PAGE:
It says it all about the character of John Bremner as a devoted Easts man that he continued coaching even when undergoing intensive cancer treatment.
A cap concealed his hair loss in the jubilant premiership team photo of 1999 at Ballymore where “JB” was smiling proudly out of the spotlight in his understated way. When he died prematurely at just 55 in 2002, he’d been coaching just a week before he passed away.
When you see names on a trophy, young players have every right to ponder “what mark did they leave?” to deserve it. Rarely are winning deeds far removed from character.
The Batty-Bremner-Thomas Trophy, for which Easts and Bond University will play on Saturday, honours three wonderful coaching names who reflected both. Former All Black Grant Batty was coach of Easts’ first premiership side in 1997 with the late Mike Thomas, another Kiwi, as a no-nonsense co-coach.
Of course, Thomas had coached some of Easts’ best sides in the early 1980s. He had arrived in Brisbane from his beloved Hamilton Old Boys club where he was captain then coach. Thomas and Bremner were best mates. The loud, tough Thomas and the patient, quiet Bremner, with the science teacher’s mind, were opposites attracting.
Batty and Thomas made the shift together to coach the formative Gold Coast Breakers and guided the club to its first grand finals in 2001 and 2003. By 2003’s stint as forwards coach, Thomas had completed a remarkable 18 seasons as a first-grade coach in the Brisbane competition.
The Breakers morphed into the Bond University club we know today.
Bremner was a Tiger to the core. His family home in Temple Street, Coorparoo was only a couple of long punt kicks from Bottomley Park when he was a kid.
As a halfback, he was the most improved back in the Easts Under-19s of 1965. Captaining second grade to the 1972 premiership was a big deal because it was the Tigers’ first title in any grade for 13 years.
It had taken a few weeks after first spotting her in the stands but he finally plucked up the courage that afternoon on the fence line at Ballymore to ask a young nurse to a party. They would be married for nearly 30 years.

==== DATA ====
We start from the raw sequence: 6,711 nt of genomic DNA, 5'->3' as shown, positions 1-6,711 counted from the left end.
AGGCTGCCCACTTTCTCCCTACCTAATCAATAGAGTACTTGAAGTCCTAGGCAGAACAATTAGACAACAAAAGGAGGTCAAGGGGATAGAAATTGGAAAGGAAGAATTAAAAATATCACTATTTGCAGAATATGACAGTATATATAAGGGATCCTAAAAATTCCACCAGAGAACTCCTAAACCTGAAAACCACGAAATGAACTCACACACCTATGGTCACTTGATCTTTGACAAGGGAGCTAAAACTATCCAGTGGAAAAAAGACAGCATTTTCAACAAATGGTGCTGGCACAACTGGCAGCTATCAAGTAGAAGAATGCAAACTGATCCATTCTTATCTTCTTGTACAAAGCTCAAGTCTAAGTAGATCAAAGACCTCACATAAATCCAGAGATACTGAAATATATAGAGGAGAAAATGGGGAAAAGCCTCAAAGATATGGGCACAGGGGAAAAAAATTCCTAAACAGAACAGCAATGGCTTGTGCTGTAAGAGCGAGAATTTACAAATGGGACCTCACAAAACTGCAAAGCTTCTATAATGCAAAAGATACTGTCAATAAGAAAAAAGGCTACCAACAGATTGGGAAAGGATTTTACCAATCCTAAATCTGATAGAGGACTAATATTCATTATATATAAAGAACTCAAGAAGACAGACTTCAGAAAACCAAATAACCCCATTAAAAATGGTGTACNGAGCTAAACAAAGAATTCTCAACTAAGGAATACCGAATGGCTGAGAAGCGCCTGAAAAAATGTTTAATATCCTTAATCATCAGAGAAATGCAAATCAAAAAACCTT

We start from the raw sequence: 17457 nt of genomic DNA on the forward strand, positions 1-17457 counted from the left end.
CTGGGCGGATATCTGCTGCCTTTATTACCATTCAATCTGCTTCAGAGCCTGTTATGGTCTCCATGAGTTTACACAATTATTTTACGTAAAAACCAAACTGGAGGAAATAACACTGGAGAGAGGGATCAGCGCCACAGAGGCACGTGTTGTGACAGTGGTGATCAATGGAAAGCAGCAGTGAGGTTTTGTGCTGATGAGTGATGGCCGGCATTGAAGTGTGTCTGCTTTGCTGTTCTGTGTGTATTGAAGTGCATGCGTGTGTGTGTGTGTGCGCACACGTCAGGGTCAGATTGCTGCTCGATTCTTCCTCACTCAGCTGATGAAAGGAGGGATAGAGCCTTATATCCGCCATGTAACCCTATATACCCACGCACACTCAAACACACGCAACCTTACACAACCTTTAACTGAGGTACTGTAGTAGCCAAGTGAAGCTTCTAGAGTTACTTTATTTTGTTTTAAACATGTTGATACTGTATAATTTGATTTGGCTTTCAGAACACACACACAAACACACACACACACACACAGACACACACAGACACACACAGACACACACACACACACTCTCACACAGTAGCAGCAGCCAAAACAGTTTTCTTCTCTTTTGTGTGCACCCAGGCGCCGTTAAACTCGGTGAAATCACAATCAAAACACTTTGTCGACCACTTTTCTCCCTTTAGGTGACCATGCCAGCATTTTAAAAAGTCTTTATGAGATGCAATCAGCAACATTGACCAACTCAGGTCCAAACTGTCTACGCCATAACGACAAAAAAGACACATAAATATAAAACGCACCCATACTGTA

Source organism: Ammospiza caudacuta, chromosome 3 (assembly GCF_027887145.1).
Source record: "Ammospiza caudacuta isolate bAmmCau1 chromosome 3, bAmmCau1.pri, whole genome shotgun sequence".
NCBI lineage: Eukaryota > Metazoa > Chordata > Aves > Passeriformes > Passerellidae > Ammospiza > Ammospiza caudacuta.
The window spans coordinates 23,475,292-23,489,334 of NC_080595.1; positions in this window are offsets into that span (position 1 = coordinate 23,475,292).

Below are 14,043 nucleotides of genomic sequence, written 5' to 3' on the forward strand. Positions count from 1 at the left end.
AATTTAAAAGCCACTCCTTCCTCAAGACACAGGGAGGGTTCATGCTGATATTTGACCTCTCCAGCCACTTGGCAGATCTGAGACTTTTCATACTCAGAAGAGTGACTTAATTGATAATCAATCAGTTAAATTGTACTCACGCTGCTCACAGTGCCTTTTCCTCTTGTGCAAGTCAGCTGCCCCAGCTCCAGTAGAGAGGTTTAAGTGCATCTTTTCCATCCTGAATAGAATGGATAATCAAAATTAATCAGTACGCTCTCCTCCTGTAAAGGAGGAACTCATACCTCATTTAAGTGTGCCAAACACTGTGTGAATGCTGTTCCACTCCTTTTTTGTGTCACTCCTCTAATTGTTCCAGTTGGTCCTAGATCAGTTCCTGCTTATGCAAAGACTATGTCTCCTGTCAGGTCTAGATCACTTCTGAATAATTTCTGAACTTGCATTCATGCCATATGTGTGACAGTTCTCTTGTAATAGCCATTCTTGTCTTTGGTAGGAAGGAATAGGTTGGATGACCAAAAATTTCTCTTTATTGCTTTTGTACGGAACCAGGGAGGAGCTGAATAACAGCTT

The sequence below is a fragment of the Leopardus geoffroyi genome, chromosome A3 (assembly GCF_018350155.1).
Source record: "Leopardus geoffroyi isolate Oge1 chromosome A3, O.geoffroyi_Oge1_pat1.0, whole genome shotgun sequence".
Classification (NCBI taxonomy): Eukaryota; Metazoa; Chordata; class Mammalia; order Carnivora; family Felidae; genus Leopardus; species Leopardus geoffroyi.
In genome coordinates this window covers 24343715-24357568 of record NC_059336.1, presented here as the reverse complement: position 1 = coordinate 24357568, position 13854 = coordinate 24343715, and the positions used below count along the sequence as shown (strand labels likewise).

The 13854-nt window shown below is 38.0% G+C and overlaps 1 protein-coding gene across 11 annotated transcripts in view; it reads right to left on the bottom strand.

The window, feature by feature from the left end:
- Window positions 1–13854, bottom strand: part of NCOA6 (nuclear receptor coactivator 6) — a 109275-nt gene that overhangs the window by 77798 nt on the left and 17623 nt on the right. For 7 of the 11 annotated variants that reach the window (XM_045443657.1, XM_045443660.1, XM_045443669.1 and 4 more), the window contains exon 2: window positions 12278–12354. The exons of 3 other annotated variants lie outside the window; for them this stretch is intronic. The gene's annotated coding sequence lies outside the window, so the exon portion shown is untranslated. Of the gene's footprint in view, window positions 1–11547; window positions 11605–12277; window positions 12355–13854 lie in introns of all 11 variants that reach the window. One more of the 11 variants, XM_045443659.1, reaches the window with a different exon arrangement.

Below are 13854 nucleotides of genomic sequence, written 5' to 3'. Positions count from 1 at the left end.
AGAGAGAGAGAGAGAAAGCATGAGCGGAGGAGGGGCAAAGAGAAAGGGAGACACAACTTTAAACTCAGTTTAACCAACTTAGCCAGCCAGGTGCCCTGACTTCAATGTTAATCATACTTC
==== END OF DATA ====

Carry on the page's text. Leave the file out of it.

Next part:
“John had three passions, rugby, teaching and family. Which had priority depended on which time of the year it was,” wife Joan said with a smile.
“We had our wedding during the rugby season in 1974 and came back a bit early so John could coach the Under-18s to their (shared) premiership.”
His young bride knew what she was in for.
“Some of our dates were to the Clarence Corner Hotel to sell raffle tickets to raise money for the clubhouse at Easts,” she said.
“I remember us moving home in Coorparoo and the job not being finished by the time John needed to head to Easts to coach. He returned after training with (hooker) Mike Georgantas and the rest of the forward pack to help finish the move.”
Bremner won a silver tray for the President’s Award at Easts in 1972 and regular best back and best-and-fairest gongs.
It was as a coach that he truly excelled over more than 20 years whether as an assistant first grade coach, as coach of David Wilson’s undefeated Colts premiers of 1986, with Churchie or Villanova College.
Adrian Thompson, 1999’s premiership coach, greatly admired Bremner for his detail and innovation with the backs as co-coach in a vintage season.
“John was a Tiger through and through. He was ahead of his time with his skills coaching and his design of sessions that worked fitness into drills and games,” Thompson said.
“He was very ill at times in 1999 but I can’t remember him missing a training. He was that sort of man.
“The fact a winger, Shane Tia Tia, scored the most tries in Brisbane in 1999 was a great reflection on John’s involvement with the backs. He scored a try in the grand final against Wests off a double-blocker play devised by John.”
Batty and Thomas gave wonderful service to Easts but in Gold Coast Breakers colours they were very much the opposition.
“We did play against ‘Batts’, Mike and their Breakers one day at Carrara and got the win. We beat them both and (hooker) Timmy Stoddart couldn’t wait to tell them so straight after the game,” Thompson recalled with a laugh.
Tony McGahan, Richard Graham, Moses Rauluni and Andrew Scotney were players who all went on to coach from that 1999 side.
“Absolutely, that had something to do with John. He was a wonderful technical coach, with a passion for it, apart from being a really patient and caring guy,” said McGahan, who coached Easts, Irish province Munster and the Melbourne Rebels. Added 1999 skipper Graham: “John was a great man, a great Tigers’ man. He was a really positive influence with his understated way, approach and rugby brain.”
The annual Easts’ Players’ Player Award is named the John Bremner Award.
Wife Joan will often present it: “There’ll be plenty of noise and copious amounts drunk on the night but whenever I get up to present that award, there’s quiet.”
It’s a respect earned by John Bremner, a true Tiger for life.